// Copyright 2011 The Go Authors. All rights reserved.
// Use of this source code is governed by a BSD-style
// license that can be found in the LICENSE file.

// Helper functions to make constructing templates easier.

package template

import (
	
	
	
	
	
)

// Functions and methods to parse templates.

// Must is a helper that wraps a call to a function returning (*Template, error)
// and panics if the error is non-nil. It is intended for use in variable
// initializations such as
//	var t = template.Must(template.New("name").Parse("text"))
func ( *Template,  error) *Template {
	if  != nil {
		panic()
	}
	return 
}

// ParseFiles creates a new Template and parses the template definitions from
// the named files. The returned template's name will have the base name and
// parsed contents of the first file. There must be at least one file.
// If an error occurs, parsing stops and the returned *Template is nil.
//
// When parsing multiple files with the same name in different directories,
// the last one mentioned will be the one that results.
// For instance, ParseFiles("a/foo", "b/foo") stores "b/foo" as the template
// named "foo", while "a/foo" is unavailable.
func ( ...string) (*Template, error) {
	return parseFiles(nil, readFileOS, ...)
}

// ParseFiles parses the named files and associates the resulting templates with
// t. If an error occurs, parsing stops and the returned template is nil;
// otherwise it is t. There must be at least one file.
// Since the templates created by ParseFiles are named by the base
// names of the argument files, t should usually have the name of one
// of the (base) names of the files. If it does not, depending on t's
// contents before calling ParseFiles, t.Execute may fail. In that
// case use t.ExecuteTemplate to execute a valid template.
//
// When parsing multiple files with the same name in different directories,
// the last one mentioned will be the one that results.
func ( *Template) ( ...string) (*Template, error) {
	.init()
	return parseFiles(, readFileOS, ...)
}

// parseFiles is the helper for the method and function. If the argument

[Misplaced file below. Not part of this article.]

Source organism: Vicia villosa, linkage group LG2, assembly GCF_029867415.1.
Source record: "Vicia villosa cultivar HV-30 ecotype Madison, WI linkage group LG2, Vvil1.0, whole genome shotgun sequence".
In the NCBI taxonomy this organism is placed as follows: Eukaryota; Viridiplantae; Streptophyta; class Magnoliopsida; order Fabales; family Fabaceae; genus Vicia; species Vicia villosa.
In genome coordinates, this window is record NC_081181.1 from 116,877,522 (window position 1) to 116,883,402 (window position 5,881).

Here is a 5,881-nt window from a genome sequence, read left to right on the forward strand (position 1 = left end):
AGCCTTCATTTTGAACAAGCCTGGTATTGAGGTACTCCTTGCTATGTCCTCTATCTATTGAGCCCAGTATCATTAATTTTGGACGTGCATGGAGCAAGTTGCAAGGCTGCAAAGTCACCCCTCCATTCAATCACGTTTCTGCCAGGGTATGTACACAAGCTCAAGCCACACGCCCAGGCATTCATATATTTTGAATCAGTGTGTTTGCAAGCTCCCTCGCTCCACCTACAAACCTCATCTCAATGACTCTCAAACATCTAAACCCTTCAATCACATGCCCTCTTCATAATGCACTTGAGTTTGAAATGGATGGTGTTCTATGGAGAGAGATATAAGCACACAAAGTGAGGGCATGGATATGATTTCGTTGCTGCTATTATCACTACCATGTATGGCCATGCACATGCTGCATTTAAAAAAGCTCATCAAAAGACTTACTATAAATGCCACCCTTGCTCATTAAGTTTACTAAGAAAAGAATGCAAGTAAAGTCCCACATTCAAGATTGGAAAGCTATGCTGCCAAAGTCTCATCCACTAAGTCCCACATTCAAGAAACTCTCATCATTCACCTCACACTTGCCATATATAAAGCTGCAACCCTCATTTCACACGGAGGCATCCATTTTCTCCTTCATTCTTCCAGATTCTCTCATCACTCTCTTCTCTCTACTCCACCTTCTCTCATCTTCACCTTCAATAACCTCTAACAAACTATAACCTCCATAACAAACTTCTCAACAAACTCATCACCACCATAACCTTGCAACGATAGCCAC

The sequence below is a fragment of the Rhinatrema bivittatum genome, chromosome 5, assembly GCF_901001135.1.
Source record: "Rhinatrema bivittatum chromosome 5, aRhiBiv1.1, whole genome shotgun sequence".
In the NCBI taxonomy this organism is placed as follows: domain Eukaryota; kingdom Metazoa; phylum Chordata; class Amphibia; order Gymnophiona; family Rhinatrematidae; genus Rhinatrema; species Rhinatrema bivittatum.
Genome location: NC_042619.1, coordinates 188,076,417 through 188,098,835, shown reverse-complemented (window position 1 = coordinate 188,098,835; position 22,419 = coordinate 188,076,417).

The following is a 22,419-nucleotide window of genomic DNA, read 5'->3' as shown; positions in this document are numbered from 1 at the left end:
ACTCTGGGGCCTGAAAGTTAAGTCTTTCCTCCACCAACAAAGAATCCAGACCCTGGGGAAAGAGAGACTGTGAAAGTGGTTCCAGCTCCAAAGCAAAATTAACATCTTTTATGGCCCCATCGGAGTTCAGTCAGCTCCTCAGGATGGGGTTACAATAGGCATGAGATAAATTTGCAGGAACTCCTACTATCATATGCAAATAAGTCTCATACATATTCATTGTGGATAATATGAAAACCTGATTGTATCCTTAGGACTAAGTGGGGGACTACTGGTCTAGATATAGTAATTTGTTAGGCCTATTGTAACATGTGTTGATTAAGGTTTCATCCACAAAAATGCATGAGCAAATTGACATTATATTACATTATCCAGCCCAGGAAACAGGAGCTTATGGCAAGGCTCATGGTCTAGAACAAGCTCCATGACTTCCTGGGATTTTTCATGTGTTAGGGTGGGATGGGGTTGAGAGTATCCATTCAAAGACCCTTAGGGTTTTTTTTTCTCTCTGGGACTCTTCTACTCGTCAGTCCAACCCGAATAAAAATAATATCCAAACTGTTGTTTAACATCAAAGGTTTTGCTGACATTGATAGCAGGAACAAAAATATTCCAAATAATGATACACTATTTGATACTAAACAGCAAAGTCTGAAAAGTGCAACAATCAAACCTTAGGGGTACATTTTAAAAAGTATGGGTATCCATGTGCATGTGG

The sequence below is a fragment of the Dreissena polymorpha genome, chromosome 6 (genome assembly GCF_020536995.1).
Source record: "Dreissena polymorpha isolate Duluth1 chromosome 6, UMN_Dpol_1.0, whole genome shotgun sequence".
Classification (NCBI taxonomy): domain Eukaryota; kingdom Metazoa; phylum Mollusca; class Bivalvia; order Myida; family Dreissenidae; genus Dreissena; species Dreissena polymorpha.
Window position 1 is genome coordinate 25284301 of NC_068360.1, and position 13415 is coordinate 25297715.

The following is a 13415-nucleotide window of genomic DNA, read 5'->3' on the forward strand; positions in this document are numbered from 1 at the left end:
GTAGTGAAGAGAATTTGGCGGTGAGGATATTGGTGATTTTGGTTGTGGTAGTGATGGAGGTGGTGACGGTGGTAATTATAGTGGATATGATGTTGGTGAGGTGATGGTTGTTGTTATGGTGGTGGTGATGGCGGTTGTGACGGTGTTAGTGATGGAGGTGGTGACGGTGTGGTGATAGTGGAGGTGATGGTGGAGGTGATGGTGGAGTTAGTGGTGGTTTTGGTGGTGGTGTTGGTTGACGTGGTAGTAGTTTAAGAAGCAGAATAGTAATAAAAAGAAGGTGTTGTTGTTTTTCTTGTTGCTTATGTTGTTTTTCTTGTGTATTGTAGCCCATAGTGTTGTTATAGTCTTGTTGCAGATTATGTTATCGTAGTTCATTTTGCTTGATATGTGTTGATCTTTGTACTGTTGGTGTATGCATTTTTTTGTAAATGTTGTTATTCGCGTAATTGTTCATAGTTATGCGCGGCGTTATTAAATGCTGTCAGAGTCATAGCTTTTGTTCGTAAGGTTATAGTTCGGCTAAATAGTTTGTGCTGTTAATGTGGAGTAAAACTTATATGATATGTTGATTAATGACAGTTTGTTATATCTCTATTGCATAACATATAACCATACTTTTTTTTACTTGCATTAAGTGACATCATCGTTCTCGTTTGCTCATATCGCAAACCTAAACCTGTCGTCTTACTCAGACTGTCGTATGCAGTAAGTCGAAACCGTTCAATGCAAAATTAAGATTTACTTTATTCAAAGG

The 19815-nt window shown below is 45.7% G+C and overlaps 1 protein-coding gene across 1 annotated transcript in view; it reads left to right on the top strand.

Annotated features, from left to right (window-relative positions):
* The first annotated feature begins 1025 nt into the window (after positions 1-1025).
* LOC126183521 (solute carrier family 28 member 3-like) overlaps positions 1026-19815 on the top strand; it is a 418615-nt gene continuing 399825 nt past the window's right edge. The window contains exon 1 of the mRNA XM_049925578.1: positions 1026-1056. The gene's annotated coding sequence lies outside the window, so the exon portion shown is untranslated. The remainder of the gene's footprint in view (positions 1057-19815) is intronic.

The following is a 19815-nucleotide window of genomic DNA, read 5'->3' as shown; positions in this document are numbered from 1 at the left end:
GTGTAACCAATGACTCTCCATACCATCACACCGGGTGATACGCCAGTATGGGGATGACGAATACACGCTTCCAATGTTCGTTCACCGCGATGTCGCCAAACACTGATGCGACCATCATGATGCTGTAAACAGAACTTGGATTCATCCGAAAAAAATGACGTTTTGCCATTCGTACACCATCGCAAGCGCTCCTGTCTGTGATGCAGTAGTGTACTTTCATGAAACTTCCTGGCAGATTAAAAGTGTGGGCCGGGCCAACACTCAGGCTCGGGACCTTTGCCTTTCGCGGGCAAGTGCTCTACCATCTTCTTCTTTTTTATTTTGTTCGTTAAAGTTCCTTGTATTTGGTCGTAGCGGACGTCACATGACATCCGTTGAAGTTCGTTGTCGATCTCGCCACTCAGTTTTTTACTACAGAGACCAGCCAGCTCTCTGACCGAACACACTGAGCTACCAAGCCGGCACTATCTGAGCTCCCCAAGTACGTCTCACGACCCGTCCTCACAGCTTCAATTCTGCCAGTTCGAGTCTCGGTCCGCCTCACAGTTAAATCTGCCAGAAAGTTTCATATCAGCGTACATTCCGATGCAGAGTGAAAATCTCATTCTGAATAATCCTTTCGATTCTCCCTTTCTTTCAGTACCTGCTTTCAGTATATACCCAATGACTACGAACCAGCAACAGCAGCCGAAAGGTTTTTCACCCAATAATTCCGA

// template is nil, it is created from the first file.
func parseFiles( *Template,  func(string) (string, []byte, error),  ...string) (*Template, error) {
	if len() == 0 {
		// Not really a problem, but be consistent.
		return nil, fmt.Errorf("template: no files named in call to ParseFiles")
	}
	for ,  := range  {
		, ,  := ()
		if  != nil {
			return nil, 
		}
		 := string()
		// First template becomes return value if not already defined,
		// and we use that one for subsequent New calls to associate
		// all the templates together. Also, if this file has the same name
		// as t, this file becomes the contents of t, so
		//  t, err := New(name).Funcs(xxx).ParseFiles(name)
		// works. Otherwise we create a new template associated with t.
		var  *Template
		if  == nil {
			 = New()
		}
		if  == .Name() {
			 = 
		} else {
			 = .New()
		}
		_,  = .Parse()
		if  != nil {
			return nil, 
		}
	}
	return , nil
}

// ParseGlob creates a new Template and parses the template definitions from
// the files identified by the pattern. The files are matched according to the
// semantics of filepath.Match, and the pattern must match at least one file.
// The returned template will have the (base) name and (parsed) contents of the
// first file matched by the pattern. ParseGlob is equivalent to calling
// ParseFiles with the list of files matched by the pattern.
//
// When parsing multiple files with the same name in different directories,
// the last one mentioned will be the one that results.
func ( string) (*Template, error) {
	return parseGlob(nil, )
}

// ParseGlob parses the template definitions in the files identified by the
// pattern and associates the resulting templates with t. The files are matched
// according to the semantics of filepath.Match, and the pattern must match at
// least one file. ParseGlob is equivalent to calling t.ParseFiles with the
// list of files matched by the pattern.
//
// When parsing multiple files with the same name in different directories,
// the last one mentioned will be the one that results.
func ( *Template) ( string) (*Template, error) {
	.init()
	return parseGlob(, )
}

// parseGlob is the implementation of the function and method ParseGlob.
func parseGlob( *Template,  string) (*Template, error) {
	,  := filepath.Glob()
	if  != nil {
		return nil, 
	}
	if len() == 0 {
		return nil, fmt.Errorf("template: pattern matches no files: %#q", )
	}
	return parseFiles(, readFileOS, ...)
}

// ParseFS is like ParseFiles or ParseGlob but reads from the file system fsys
// instead of the host operating system's file system.
// It accepts a list of glob patterns.
// (Note that most file names serve as glob patterns matching only themselves.)
func ( fs.FS,  ...string) (*Template, error) {
	return parseFS(nil, , )
}

// ParseFS is like ParseFiles or ParseGlob but reads from the file system fsys
// instead of the host operating system's file system.
// It accepts a list of glob patterns.
// (Note that most file names serve as glob patterns matching only themselves.)
func ( *Template) ( fs.FS,  ...string) (*Template, error) {
	.init()
	return parseFS(, , )
}

func parseFS( *Template,  fs.FS,  []string) (*Template, error) {
	var  []string
	for ,  := range  {
		,  := fs.Glob(, )
		if  != nil {
			return nil, 
		}
		if len() == 0 {
			return nil, fmt.Errorf("template: pattern matches no files: %#q", )
		}
		 = append(, ...)
	}
	return parseFiles(, readFileFS(), ...)
}

func readFileOS( string) ( string,  []byte,  error) {
	 = filepath.Base()
	,  = os.ReadFile()
	return
}

func readFileFS( fs.FS) func(string) (string, []byte, error) {
	return func( string) ( string,  []byte,  error) {
		 = path.Base()
		,  = fs.ReadFile(, )
		return
	}
}